Every day, the odds that Donald Trump will be the next president of the United States are going down. Trump's chances of winning the election are at 19.4 percent according to ElectionBettingOdds.com, down from 30 percent three weeks ago. The Republican National Convention was not followed by a pivot in either tone or substance by Trump, as some expected.
Last year, internet fans of Donald Trump started using the term "cuckservative" to describe conservatives who were skeptical that Trump, a life-long New Yorker with a history of donating to Democratic politicians and holding conventionally Democrat positions on issues like taxes, abortion, and guns, would be a competent standard-bearer for the Republican Party. The whole thing was ridiculous from the beginning. The "cuck" part comes from "cuckolded," a term to describe a man whose sexual partner, unbeknownst to him, produces offspring by another man. If anyone was being cuckolded it was Republicans that were supporting the one-time Democrat who displayed an ignorance of basic conservative and Republican principles.
Trump, of course, eventually became the Republican nominee, and continued to say things that weren't simply not conservative but showed a disdain for conservative principles. Talking about the minimum wage, Trump said it wasn't "very Republican" to say "you need to help people." Last week he joked that "Second Amendment people" might be able to do something about a putative President Clinton's anti-gun judicial picks, playing on a liberal trope that legal, law-abiding gun owners are all actually just one step away from exercising their right to revolt.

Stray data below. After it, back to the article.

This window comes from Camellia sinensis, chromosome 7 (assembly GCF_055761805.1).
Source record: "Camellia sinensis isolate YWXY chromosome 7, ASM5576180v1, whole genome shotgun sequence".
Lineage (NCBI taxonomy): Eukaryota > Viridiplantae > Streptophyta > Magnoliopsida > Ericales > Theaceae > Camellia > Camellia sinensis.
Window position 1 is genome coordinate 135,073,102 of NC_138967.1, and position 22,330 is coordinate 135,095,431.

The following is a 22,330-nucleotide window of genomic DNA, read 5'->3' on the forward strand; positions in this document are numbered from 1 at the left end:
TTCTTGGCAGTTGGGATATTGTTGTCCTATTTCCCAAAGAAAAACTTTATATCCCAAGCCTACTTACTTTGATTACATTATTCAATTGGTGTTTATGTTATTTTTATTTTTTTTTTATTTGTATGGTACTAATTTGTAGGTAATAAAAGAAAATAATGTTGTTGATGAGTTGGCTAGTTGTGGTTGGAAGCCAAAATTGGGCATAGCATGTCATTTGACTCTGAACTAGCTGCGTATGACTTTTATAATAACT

At the Democratic National Convention, President Obama noted that Trump was neither a conservative nor a Republican. It was not a particularly self-serving observation. Obama was re-elected in 2012 after running a campaign in which he tried to portray the moderately conservative Mitt Romney as "severely" conservative—something Romney himself pushed when seeking the nomination. Democrats have spent a lot of time demonizing Republicans and conservatives, so its noteworthy the president would point out Trump is neither. It's true. In that sense, Republicans have already been cucked. When Trump said Obama was the founder of ISIS, Republicans like Rudy Giuliani came out to defend his statement. Then he said he was being sarcastic. Trump has fucked with Republicans in this way for months, because he isn't one of them. Neither is he a conservative, constitutional or otherwise. He's barely mentioned the Constitution, for example, and his supporters like Ann Coulter and Sean Hannity have taken to describing him more often as a populist than a conservatives.
Trump may not be done with the cuckolding—if he wins, he could cuckold his supporters themselves. After all, he's already taken pretty much every side of every issue, laying the groundwork to make any policy decision he pleases. Trump supporters shouldn't be surprised. He explains the strategy in Art of the Deal—writing about playing to people's fantasies and offering whatever it take to get a deal done. Trump isn't articulating policy stances, he's floating negotiating positions. If he wins the presidency, he'll pick the ones that work best for him. Trump's own business enterprises, like many, rely on limited barriers to trade and on immigration. These are the issues that seem to motivate a lot of core Trump supporters, and Trump used those issues to get him as far as he's gotten. But his current stances (such as they are) on those issues might not offer such a good negotiating position from the White House. He's already cuckolded the Republican Party as an institution. He may yet get the chance to cuckold the supporters who enabled that.